Statement on the comprehensive reform of sexual offence legislation (TAS 370/2020, issued on 30 September 2020)
The Ministry of Justice asked the Ombudsman for Equality to comment on a working group report proposing amendments to the provisions on sexual offences of the Criminal Code of Finland (Reports and Statements 2020: 9). In its statement, the Ombudsman for Equality commented in particular on the amendment of rape legislation to be based on consent and on the broadening of the criminalisation of sexual harassment to also include acts other than those involving physical contact.
The Ombudsman for Equality is in favour of reforming Chapter 20 of the Criminal Code of Finland and, in particular, changing the defining characteristics of rape to include consent. Changing the defining characteristics of rape is an important and long-awaited reform in line with Finland's human rights obligations and increasing gender equality.
On the other hand, the Ombudsman for Equality noted that the report should take clearer account of the situation regarding gender minorities and the sexual violence they face, as well as situations of multiple discrimination in which, for example, gender intersects with other personal characteristics such as disability, age or ethnicity.
The Ombudsman for Equality is in favour of extending the scope of application of sexual harassment legislation, but stresses the need to look at the legal protection of victims of sexual harassment and sexual or gender-based harassment in a comprehensive manner. The extension currently under consideration brings the description of sexual harassment closer to the forms of harassment prohibited under the Equality Act. As the same act can be both harassment prohibited under the Equality Act and an act criminalised by the Criminal Code of Finland, clarification is required regarding the potential inconsistencies and gaps in both the legal protection afforded to victims and the assigning of culpability to perpetrators.
Attention should be paid to a more diverse gender impact assessment and gender diversity issues during continued drafting of the legislation. The report's gender impact assessment remains quite narrow in scope, despite the issue being one of a major reform intended to improve gender equality and the fact that sexual violence is a highly gendered phenomenon.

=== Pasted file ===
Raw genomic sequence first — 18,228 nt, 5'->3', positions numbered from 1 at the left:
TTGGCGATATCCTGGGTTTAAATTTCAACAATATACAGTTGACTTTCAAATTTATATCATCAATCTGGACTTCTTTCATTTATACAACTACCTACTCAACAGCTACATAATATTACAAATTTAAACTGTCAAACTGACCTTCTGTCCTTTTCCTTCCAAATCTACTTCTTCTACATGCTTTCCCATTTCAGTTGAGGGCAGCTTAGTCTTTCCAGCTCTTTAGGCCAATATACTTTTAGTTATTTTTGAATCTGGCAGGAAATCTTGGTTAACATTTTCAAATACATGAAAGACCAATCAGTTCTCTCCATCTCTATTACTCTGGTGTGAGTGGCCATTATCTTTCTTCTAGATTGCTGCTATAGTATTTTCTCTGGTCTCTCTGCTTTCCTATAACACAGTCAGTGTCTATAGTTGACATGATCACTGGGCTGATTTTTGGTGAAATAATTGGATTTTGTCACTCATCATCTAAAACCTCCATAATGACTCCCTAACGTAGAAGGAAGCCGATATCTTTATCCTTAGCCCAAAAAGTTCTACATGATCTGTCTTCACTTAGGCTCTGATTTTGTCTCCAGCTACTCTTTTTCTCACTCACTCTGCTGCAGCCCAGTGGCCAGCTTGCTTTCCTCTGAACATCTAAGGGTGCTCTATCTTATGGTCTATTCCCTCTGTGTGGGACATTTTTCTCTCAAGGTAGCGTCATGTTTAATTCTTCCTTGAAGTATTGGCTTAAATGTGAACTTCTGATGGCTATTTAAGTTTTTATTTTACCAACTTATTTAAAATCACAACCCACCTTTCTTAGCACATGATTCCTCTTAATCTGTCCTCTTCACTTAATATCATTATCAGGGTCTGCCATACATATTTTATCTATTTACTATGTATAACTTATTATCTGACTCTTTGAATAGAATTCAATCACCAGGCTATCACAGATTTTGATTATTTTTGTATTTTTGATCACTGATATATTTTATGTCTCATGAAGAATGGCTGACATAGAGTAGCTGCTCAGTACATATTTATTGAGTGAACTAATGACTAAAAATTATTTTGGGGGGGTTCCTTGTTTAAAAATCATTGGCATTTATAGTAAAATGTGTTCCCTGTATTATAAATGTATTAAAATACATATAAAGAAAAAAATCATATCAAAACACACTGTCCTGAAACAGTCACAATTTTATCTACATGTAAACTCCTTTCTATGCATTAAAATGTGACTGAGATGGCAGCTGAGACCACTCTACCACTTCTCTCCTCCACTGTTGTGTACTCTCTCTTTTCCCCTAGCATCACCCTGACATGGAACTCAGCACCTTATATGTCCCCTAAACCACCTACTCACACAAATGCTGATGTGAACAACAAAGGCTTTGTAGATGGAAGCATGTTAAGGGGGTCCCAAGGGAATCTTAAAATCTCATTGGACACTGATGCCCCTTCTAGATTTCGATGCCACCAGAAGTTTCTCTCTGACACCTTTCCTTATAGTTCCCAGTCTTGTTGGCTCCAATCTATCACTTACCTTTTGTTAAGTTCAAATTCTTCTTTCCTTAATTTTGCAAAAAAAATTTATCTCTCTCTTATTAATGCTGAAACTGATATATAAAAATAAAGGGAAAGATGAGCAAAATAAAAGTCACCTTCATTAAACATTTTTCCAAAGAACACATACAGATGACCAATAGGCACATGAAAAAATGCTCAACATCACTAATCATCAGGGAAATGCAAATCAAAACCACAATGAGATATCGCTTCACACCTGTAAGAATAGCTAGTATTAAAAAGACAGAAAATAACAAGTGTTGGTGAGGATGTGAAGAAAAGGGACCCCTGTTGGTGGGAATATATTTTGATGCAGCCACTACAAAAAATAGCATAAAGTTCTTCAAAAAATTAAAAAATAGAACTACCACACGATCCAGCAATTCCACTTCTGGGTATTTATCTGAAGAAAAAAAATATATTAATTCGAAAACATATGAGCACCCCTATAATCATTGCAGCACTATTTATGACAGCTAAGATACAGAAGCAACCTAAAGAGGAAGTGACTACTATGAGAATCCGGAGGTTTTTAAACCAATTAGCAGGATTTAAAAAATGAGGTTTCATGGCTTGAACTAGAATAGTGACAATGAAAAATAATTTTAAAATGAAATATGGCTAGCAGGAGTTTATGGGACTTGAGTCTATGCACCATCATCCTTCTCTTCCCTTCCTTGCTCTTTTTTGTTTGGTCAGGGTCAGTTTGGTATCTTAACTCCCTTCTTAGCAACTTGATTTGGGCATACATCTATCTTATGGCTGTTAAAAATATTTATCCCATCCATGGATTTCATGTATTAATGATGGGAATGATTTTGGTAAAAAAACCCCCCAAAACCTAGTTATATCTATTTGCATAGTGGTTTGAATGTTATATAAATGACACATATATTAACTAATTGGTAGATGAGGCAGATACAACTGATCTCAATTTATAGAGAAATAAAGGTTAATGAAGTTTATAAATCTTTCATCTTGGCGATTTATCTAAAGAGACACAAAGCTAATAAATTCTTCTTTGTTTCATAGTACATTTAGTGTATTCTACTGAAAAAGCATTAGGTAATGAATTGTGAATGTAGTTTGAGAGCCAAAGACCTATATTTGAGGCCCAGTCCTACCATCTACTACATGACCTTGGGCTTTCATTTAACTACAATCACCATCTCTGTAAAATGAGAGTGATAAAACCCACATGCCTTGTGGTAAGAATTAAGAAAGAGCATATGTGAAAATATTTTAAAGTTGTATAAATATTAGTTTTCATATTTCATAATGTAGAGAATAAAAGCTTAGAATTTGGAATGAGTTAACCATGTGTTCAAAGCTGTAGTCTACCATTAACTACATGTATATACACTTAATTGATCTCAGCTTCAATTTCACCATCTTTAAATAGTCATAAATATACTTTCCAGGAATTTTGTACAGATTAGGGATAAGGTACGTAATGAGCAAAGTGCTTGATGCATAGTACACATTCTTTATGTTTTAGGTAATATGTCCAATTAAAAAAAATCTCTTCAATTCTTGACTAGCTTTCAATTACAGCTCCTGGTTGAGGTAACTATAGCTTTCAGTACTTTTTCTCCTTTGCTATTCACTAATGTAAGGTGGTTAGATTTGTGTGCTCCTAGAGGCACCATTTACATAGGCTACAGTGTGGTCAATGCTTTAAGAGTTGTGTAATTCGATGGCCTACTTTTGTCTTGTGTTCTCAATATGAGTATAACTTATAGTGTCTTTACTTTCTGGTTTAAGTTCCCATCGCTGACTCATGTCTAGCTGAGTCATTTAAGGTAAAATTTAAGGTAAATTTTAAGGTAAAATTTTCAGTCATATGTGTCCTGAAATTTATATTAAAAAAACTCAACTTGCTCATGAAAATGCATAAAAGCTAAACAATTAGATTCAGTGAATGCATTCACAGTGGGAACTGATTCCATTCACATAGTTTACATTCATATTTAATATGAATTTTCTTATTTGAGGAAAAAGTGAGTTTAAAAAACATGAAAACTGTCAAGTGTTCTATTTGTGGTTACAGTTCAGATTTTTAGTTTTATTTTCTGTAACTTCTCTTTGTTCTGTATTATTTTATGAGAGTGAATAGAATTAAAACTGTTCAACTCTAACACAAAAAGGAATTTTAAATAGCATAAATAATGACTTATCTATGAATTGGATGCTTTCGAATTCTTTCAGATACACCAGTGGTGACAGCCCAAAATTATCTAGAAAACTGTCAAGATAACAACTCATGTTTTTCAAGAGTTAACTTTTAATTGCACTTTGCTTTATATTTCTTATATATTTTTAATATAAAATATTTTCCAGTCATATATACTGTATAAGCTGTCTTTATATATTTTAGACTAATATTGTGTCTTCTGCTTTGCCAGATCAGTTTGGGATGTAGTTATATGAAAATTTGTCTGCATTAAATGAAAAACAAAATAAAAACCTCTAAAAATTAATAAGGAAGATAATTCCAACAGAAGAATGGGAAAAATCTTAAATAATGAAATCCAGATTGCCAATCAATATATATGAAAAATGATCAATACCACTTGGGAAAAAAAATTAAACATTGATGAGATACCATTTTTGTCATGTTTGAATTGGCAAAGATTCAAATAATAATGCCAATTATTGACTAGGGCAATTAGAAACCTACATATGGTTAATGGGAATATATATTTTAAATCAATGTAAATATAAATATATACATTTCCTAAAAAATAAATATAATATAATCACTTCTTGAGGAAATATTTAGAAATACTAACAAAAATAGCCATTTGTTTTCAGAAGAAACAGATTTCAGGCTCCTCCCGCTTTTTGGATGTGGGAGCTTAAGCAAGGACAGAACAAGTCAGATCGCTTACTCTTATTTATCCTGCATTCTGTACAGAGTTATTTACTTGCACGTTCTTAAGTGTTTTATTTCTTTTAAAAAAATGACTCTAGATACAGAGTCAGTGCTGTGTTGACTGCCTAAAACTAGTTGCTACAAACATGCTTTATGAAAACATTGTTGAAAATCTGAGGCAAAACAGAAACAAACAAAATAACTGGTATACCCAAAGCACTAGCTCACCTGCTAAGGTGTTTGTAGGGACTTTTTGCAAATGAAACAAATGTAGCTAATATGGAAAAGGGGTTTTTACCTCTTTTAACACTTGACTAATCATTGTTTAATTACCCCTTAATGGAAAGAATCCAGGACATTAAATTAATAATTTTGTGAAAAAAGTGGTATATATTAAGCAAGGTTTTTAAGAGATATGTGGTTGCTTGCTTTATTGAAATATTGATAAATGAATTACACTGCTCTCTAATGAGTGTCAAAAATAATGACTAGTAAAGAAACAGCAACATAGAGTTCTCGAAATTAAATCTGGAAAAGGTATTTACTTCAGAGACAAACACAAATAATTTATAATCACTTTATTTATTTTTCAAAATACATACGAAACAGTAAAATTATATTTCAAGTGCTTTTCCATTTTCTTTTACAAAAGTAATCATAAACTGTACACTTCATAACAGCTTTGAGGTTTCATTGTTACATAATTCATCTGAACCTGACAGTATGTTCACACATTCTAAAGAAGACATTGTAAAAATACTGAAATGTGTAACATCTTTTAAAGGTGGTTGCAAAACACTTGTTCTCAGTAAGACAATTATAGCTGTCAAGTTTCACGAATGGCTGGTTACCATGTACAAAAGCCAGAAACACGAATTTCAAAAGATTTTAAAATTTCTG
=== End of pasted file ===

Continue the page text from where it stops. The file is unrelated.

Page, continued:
The vulnerability of a victim and the risk of becoming a victim of sexual violence are influenced by various factors, which may also affect a victim's willingness and ability to bring the sexual offence to the attention of the authorities. In addition to gender, factors such as a victim’s disability, age, and immigrant background may also be relevant. This consideration is not presented in the gender impact assessment.
With regard to crimes against children, the significance of the proposed age limits and new provisions has not been assessed separately for girls and boys. It may, however, be assumed that gender-specific data exists on the sexual relations and maturity of minors.
Taking gender minorities into account
With regard to the gender impact assessment, the report refers to Section 4 of the Equality Act and the obligation of public authorities to promote equality between women and men. In addition, Section 6 c of the Equality Act provides that authorities must purposefully and systematically prevent discrimination based on gender identity or gender expression.
The current report raises an example of overt sexual harassment in a situation in which a person "unlawfully enters the dressing or bathing facilities of the opposite sex at a swimming pool" (p. 176). Organisations representing gender minorities have expressed their concern to the Ombudsman for Equality about the wording of this excerpt. The Ombudsman for Equality notes that the chosen example can be difficult to interpret and may further complicate the situation for people belonging to a gender minority in dressing and bathing areas designed for only two genders in swimming pools.
A person’s legal gender does not always correspond to their gender identity and/or gender expression. The physical and expressed gender characteristics of a person belonging to a gender minority may differ from the average. This can sometimes cause problems in dressing and bathing situations. Legal gender is not always the decisive factor in assessing the right to enter dressing and bathing areas. In practice, members of a gender minority do not always have access to a separate dressing room or other such area that would protect their modesty while dressing and/or bathing area when needed. The intention is certainly not to criminalise the use of dressing and bathing facilities by people belonging to a gender minority under the auspices of overt sexual harassment. The Ombudsman for Equality suggests that this perspective be taken into account in the continued drafting of the grounds for the provision. People belonging to a gender minority must have access to safe dressing and washing facilities.
In order to prevent discrimination in the provision of public services, consideration must also be given to the provision of such services for those belonging to a gender minority. This obligation applies, for example, to the organisation of municipal sports services. The Ombudsman for Equality has recommended the provision of gender-neutral spaces in addition to those designated for male and female users as one means of taking gender diversity into account and preventing discrimination. Unfortunately, measures to ensure privacy in dressing and washing facilities are not yet realised in all public sports services. Problems resulting from this shortcoming should not, however, lead to the actions of a gender minority being misinterpreted as sexual harassment.